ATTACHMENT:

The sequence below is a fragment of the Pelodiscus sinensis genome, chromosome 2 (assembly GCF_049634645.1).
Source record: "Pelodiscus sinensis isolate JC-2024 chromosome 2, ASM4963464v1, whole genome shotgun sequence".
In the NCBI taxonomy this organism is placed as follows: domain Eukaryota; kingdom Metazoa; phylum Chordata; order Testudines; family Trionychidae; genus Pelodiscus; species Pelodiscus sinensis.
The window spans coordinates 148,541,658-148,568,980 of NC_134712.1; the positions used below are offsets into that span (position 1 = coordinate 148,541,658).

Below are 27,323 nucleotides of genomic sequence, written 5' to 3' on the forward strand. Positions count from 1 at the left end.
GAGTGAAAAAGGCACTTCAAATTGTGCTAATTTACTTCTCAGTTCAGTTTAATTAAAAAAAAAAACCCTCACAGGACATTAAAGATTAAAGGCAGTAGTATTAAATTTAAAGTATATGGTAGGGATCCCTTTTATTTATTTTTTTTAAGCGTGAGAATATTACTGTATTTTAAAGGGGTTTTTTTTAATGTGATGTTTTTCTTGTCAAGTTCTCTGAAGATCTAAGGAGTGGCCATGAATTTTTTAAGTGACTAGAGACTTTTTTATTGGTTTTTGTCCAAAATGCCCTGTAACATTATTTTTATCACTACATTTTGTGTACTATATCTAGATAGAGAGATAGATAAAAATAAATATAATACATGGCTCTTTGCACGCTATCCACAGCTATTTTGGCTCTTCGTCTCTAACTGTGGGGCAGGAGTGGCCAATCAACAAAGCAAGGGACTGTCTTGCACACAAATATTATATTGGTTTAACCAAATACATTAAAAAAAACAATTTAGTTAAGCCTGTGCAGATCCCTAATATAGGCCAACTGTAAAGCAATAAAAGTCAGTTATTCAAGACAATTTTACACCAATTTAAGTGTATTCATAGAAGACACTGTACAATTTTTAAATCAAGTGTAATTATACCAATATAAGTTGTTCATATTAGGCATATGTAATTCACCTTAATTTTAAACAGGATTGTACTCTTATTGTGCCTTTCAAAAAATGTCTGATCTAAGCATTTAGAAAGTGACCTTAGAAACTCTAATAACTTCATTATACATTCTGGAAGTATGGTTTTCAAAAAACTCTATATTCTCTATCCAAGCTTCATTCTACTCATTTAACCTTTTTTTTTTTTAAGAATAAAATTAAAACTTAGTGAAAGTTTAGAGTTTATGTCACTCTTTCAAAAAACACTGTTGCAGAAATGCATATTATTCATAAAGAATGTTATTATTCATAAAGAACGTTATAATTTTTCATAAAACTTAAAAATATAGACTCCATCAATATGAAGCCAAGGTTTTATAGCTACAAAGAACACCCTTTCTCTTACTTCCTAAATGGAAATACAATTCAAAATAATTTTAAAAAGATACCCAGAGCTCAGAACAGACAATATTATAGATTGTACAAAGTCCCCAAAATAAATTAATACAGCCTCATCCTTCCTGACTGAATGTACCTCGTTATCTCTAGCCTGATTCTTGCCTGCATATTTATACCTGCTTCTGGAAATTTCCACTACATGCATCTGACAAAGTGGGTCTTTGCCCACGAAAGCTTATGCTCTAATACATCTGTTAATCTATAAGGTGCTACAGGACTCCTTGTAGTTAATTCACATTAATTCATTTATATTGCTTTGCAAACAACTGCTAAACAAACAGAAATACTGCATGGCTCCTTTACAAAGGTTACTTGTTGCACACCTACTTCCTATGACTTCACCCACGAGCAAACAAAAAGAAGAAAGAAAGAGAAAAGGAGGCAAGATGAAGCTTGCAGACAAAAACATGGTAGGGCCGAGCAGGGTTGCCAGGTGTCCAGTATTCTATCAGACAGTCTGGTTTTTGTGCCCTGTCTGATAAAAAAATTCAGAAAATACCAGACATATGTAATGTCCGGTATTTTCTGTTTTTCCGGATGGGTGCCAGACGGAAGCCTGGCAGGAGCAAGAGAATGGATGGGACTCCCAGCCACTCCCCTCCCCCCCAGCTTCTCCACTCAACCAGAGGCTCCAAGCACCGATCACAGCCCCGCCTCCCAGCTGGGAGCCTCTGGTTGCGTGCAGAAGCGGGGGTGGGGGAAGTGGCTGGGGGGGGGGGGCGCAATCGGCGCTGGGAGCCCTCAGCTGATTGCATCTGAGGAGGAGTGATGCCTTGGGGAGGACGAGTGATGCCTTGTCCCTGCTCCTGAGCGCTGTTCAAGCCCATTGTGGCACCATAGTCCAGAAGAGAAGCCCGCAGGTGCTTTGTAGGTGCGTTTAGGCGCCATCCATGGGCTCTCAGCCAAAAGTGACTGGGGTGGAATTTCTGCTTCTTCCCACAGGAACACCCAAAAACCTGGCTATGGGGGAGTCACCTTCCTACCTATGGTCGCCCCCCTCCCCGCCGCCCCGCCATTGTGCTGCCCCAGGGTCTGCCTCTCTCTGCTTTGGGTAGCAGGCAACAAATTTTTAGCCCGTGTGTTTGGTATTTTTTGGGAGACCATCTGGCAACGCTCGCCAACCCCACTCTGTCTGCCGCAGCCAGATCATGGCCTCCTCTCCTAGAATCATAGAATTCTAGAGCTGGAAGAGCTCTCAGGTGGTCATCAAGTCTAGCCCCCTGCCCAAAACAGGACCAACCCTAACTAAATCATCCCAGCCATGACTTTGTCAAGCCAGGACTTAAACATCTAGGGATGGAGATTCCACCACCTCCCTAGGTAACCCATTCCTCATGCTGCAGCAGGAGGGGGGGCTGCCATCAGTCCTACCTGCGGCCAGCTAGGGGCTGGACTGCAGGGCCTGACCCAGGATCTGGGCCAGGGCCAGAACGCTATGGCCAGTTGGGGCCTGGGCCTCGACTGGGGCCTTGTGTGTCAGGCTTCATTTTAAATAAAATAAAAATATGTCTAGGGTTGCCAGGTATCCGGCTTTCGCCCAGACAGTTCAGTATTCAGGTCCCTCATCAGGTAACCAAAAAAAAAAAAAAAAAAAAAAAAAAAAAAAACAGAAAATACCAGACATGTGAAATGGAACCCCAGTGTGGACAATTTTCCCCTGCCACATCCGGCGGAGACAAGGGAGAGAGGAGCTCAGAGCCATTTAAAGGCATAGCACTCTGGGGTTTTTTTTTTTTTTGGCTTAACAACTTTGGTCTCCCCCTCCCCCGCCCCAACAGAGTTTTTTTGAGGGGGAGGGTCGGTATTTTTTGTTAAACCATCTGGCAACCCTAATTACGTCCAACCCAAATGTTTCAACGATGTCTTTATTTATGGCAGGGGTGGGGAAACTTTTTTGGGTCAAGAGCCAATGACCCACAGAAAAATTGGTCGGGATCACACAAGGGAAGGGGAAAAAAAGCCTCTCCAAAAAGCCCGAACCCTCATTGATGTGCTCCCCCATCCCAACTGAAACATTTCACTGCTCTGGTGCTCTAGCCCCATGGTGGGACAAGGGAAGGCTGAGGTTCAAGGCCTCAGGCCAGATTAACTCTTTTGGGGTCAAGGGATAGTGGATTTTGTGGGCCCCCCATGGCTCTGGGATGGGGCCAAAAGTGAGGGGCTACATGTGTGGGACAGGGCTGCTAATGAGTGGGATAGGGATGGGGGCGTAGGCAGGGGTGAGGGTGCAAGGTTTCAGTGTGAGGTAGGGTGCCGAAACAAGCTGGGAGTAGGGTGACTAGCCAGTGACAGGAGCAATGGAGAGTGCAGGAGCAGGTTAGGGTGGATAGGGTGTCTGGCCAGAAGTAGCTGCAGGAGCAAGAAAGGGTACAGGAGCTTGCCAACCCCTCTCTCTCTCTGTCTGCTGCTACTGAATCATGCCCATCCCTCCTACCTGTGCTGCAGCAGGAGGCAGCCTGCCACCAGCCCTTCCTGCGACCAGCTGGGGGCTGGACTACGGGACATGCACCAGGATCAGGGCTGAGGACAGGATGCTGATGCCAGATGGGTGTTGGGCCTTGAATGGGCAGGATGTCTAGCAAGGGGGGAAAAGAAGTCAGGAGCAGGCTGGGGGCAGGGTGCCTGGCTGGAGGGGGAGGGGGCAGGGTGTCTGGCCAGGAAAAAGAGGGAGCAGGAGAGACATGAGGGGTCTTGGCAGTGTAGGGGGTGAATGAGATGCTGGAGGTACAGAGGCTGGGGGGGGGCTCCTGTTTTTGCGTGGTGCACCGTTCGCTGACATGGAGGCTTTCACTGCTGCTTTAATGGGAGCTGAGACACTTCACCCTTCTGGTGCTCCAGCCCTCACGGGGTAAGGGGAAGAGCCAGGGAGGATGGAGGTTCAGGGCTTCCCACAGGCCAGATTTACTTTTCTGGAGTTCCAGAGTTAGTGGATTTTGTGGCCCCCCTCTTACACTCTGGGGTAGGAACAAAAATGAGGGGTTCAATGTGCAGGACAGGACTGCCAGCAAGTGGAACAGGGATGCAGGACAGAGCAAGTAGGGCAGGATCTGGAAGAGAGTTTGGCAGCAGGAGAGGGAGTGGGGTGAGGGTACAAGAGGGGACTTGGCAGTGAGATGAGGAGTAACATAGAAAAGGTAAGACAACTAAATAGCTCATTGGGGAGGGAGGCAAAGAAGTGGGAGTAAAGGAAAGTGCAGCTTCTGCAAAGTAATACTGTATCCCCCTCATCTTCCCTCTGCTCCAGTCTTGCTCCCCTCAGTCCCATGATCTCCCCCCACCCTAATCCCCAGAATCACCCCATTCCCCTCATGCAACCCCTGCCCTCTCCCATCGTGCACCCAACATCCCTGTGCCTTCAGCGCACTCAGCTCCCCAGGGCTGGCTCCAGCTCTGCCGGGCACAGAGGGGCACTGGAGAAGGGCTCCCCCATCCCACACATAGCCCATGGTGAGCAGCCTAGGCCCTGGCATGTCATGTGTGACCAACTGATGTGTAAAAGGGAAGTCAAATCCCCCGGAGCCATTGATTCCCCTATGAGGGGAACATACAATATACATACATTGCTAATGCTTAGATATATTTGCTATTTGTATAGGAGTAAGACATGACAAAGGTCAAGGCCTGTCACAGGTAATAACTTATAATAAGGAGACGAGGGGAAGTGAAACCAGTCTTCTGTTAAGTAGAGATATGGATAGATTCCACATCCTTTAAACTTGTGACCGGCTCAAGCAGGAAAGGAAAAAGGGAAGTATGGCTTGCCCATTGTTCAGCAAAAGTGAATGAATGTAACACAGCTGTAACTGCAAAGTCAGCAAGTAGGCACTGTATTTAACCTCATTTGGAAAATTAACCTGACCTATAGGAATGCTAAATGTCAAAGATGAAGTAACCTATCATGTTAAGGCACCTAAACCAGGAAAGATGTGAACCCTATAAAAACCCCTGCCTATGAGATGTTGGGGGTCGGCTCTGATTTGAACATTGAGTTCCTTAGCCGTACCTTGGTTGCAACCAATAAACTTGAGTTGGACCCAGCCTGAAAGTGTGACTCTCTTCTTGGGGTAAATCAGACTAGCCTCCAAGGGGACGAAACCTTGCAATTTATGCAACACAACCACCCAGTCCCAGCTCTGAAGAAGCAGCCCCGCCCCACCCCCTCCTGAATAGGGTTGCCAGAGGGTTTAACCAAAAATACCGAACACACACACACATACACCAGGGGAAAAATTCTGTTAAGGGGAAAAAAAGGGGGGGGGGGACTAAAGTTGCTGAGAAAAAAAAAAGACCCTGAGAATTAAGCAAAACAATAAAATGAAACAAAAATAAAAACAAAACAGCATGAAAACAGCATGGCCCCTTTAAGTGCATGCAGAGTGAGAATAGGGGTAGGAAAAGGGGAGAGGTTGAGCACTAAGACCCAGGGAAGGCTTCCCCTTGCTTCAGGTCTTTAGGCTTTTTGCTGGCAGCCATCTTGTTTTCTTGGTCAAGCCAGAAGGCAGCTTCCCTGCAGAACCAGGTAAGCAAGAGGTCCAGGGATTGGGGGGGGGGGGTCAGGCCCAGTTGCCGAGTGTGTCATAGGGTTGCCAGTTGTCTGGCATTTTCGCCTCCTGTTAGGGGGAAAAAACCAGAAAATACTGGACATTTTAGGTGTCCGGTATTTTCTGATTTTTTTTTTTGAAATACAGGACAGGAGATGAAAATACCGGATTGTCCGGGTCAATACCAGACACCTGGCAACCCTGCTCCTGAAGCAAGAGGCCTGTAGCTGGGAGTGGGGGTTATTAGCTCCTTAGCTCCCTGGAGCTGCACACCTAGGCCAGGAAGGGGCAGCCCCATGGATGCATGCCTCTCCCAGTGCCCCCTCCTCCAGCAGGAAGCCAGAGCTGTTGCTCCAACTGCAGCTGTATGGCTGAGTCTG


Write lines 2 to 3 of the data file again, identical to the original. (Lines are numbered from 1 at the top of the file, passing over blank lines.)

Source record: "Pelodiscus sinensis isolate JC-2024 chromosome 2, ASM4963464v1, whole genome shotgun sequence".
In the NCBI taxonomy this organism is placed as follows: domain Eukaryota; kingdom Metazoa; phylum Chordata; order Testudines; family Trionychidae; genus Pelodiscus; species Pelodiscus sinensis.